If you don’t already have your pet chipped, include your contact info on your pet’s collar. The odds of your pet escaping its crate are slim, but it has been known to happen.

As an added precaution, tape a photo of your pet to its crate along with the name and breed in Sharpie below. These types of details may already be included on the label printed by the airline, but it adds a secondary way for staff to quickly identify your pet.

No matter if your pet is traveling in the cabin or as cargo, make time for a long walk before the flight. You don’t want your dog to suddenly relieve itself at 30,000 feet, which happened not too long ago when a service dog caused an emergency landing after pooping in the aisle.

If at any point during the trip a gate agent or crew member demands that you do something that you feel endangers the safety of your pet, ask to speak to a supervisor or even the captain. If the situation isn’t resolved, ask to be put on another flight if possible.

Prepare and Pack

Download our Pet Travel Checklist as you plan and pack for your trip. 

Research animal hospitals in your arrival city and find one that’s well-reviewed nearby to your hotel or rental property.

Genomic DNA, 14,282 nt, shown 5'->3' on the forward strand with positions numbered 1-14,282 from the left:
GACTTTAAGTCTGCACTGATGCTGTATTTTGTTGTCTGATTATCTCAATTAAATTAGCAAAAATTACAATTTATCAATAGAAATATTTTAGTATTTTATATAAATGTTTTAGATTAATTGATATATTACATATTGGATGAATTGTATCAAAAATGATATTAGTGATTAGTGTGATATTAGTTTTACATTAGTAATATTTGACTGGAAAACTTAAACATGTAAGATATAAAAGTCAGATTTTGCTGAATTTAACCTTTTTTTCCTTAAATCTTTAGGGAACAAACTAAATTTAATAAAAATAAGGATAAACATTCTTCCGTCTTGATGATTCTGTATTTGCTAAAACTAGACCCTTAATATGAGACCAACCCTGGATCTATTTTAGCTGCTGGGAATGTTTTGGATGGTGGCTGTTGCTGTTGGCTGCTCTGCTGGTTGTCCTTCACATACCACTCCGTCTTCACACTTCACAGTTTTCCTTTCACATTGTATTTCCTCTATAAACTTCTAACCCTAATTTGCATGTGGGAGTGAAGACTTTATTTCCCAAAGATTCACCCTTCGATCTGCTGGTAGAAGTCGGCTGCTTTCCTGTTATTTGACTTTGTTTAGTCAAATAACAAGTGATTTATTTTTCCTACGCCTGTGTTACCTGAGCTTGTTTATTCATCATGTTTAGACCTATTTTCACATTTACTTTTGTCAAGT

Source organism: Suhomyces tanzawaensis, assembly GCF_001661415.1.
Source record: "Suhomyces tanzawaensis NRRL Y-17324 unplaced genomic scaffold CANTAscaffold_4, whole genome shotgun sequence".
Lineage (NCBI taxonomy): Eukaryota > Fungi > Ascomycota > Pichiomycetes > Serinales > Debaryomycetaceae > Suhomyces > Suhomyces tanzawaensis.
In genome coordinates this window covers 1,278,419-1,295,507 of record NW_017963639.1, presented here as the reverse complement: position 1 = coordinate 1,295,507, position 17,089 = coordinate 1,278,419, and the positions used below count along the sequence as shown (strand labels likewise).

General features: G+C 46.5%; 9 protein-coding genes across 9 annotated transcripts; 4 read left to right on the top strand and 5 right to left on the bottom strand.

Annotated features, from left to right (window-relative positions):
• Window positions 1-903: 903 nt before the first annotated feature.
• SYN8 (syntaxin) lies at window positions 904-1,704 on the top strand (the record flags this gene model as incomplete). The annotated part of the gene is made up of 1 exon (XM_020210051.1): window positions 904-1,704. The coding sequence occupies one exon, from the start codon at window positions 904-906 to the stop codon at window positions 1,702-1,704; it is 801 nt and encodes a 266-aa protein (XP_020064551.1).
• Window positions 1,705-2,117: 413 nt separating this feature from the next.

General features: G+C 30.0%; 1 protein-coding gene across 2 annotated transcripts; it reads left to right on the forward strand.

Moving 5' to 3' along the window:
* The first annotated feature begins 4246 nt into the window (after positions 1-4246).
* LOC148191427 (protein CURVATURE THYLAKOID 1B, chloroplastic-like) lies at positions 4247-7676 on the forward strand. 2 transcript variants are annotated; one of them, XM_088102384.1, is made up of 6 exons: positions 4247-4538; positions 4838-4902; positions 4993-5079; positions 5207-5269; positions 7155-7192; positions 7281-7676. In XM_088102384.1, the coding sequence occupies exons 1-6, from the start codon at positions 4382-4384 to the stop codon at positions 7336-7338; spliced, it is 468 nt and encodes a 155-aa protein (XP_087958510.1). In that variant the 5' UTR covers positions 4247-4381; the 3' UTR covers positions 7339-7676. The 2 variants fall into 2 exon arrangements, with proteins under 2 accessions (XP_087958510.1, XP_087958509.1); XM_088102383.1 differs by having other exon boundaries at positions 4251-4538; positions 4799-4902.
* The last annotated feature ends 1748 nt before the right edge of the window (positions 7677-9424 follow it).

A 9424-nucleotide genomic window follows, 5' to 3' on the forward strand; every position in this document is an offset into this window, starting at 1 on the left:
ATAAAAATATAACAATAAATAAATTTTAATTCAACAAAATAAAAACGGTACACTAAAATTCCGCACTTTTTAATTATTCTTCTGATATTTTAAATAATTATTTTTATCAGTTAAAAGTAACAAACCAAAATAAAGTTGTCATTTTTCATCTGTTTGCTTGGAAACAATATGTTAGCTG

Check online for dog parks within walking distance of where you’ll be staying.

Ask your concierge or host for local dog-friendly restaurants or cafes with suitable outdoor spaces.

Pack a bag small enough to easily store in your carry on, and include everything your pet needs for the trip. Create a check-list. Do you have the following:

  • All medications your pet currently takes or may need on the trip, clearly labeled
  • A small container of dry food, a bottle for water, and small dishes for both
  • Pet treats, toys, catnip
  • A small towel to cover rental car seats or rental furniture to prevent pet hair from sticking to upholstery
  • Lint and pet hair rollers
  • Dog waste bags
  • Wee-Wee pads
  • A portable litter tray for cats with a small sealed bag of litter
  • Leash, harness, and collar
  • Grooming supplies
  • Vaccination records and health documentation
  • Pet beds

Above image via Shutterstock